Hotel Paradiso

Lost in Translation
Lost in Translation
Nuffield Theatre, Lancaster University

Hotel Paradiso at Lancaster University

Check into this new show, from small-scale but hugely-talented circus performers Lost In Translation, and you’re guaranteed anything but a comfortable stay...

Instead it’s 60 minutes of edge-of-the seat artistry, knockabout fun, and as much entertainment as can be reasonably packed into such a low-tech, high-risk show.

All of this given its première new version in the black box confines of Lancaster University’s Nuffield Theatre, where the thrills and spills are almost as intimate as those you might recall from the circus of old. Minus the sawdust and animals of course.

Instead there’s juggling, acrobatics, somersaults and slapstick that provoke squeals of delight from youngsters and shudders of apprehension from grown-ups, who may better appreciate some of the genuine danger involved! You just have to pray that none of the former attempted this at home later.

It’s all played out around the story of a hotel threatened with closure, but one where Serge the concierge supervises the anarchy; Madame the proprietor attempts to drown her sorrows while spinning hula hoops; the chambermaid dangles from a chandelier; a lovestruck bellboy juggles champagne bottles; and the ‘baddie’ strongman and his diminutive accomplice The Banker end up swinging high above the hotel swimming pool.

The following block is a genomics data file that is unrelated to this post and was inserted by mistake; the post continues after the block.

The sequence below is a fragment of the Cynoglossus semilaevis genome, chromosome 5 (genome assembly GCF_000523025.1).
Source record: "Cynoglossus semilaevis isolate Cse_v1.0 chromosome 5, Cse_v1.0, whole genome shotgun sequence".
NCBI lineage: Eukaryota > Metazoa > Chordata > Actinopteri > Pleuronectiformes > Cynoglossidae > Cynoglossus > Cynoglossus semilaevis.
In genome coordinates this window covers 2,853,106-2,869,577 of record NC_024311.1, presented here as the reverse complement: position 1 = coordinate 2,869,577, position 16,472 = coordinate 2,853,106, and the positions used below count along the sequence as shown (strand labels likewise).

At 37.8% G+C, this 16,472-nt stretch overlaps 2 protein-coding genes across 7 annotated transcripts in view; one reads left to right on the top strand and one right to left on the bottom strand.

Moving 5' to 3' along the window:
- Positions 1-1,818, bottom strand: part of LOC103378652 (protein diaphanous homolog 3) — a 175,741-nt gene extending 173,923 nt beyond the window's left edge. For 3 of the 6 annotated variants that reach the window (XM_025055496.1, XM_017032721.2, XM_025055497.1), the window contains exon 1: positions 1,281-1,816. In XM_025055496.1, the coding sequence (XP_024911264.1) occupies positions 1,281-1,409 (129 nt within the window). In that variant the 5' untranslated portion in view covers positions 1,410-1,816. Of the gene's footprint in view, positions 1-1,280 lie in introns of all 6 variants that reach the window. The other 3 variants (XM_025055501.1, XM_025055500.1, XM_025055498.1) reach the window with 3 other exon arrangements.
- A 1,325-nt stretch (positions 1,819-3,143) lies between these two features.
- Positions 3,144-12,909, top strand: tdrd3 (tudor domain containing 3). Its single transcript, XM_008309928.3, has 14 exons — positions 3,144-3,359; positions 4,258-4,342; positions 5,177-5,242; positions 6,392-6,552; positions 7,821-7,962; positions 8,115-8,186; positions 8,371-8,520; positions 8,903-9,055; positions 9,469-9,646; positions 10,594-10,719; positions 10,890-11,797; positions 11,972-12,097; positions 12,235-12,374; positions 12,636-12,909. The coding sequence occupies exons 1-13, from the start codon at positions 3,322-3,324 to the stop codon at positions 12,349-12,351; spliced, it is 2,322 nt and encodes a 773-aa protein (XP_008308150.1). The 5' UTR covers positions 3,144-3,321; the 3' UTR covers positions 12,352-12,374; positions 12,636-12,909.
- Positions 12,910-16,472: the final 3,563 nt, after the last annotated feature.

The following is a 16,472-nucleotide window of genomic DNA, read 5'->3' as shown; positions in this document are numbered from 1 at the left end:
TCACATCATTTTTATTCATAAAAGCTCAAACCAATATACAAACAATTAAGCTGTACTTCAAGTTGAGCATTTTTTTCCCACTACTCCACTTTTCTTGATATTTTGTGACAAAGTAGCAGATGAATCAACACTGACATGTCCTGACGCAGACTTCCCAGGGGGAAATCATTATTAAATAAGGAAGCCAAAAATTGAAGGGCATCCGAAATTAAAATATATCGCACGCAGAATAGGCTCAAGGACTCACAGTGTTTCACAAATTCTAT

The comic invention and technical accomplishment from this international company of entertainers is both enormously amusing and frankly astonishing.

Annabel Carberry’s routine, with those hula hoops, is a riot of funny physical theatre combined with an insouciant talent for spinning the playground toys about her person.

It’s all performed to a special soundtrack devised by composer and multi-instrumentalist Roger Eno, brother of Brian.

Lancaster Arts, based at the city’s university, has provided more than a few unique shows such as this in recent times and are to be congratulated... as well as actively supported.

Reviewer: David Upton

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